Lou Reed: Coney Island Baby (1975)
We did that in '75, and Lou loved it. We did two sessions: one with the hat looking like a carnival barker, and another of him wearing a plastic jacket. A few months later, he said, "Mick, send me some photos from that session. I think that's going to be the right thing for my new album." So, I sent him stuff and he picked that particular shot. That was one of my Grammy nominations.
And then we also did Growing Up In Public and Rock And Roll Heart. For Rock And Roll Heart, he flew me to America to work on this TV idea that he had. For that, we had to buy TV sets.
The Ramones: End of the Century (1980)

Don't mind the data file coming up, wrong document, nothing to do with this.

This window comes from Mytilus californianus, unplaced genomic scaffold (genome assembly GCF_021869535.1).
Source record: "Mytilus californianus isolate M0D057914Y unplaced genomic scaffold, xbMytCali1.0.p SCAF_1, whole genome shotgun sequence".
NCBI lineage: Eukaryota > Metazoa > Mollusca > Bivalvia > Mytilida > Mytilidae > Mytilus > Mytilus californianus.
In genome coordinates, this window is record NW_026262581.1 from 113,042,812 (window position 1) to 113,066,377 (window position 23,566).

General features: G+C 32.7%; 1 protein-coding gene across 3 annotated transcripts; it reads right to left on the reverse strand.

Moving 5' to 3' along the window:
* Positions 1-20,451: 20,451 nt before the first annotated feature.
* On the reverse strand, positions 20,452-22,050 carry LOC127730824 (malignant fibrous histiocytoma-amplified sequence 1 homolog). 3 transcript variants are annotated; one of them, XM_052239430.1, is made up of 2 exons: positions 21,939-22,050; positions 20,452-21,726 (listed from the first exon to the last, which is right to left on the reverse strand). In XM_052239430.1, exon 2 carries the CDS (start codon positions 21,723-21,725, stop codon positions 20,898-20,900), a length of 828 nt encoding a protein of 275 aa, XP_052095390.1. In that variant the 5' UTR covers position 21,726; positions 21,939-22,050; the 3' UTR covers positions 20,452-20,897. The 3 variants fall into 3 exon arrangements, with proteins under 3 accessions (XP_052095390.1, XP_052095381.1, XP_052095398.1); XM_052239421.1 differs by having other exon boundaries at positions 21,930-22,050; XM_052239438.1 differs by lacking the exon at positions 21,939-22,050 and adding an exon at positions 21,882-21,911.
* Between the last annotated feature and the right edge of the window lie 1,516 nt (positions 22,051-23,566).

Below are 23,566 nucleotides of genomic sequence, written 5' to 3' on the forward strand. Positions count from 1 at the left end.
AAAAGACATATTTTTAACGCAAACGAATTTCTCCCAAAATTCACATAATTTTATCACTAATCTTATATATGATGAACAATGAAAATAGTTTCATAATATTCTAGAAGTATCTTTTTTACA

I knew the art director from the record label. I had already shot a band called the Dead Boys, who were going to be America's answer to the Sex Pistols. But in the end, they recorded two albums [before breaking up]. I shot that for the same label and art director, and I also shot the first Talking Heads album. He called me up and said, "I want you to do me a favor: the Ramones. The Ramones really don't like photographers. If they don't like what's going on, they'll probably just stop and walk out."
And of course, it was produced by Phil Spector, so it sounded like a Mick Rock challenge.
They did stay for the session. I shot it two ways, first just with the T-shirts. They told me they wanted to wear these colorful T-shirts because it was produced by Phil Spector and they wanted to have a bit of an upbeat feel. I also shot them in the leather jackets, which is normally the shot I put into exhibitions because that was really part of their image.
It only took about an hour. They came, I did some Polaroids. They didn't really comment much, but at least they liked them enough for one to appear on the album cover.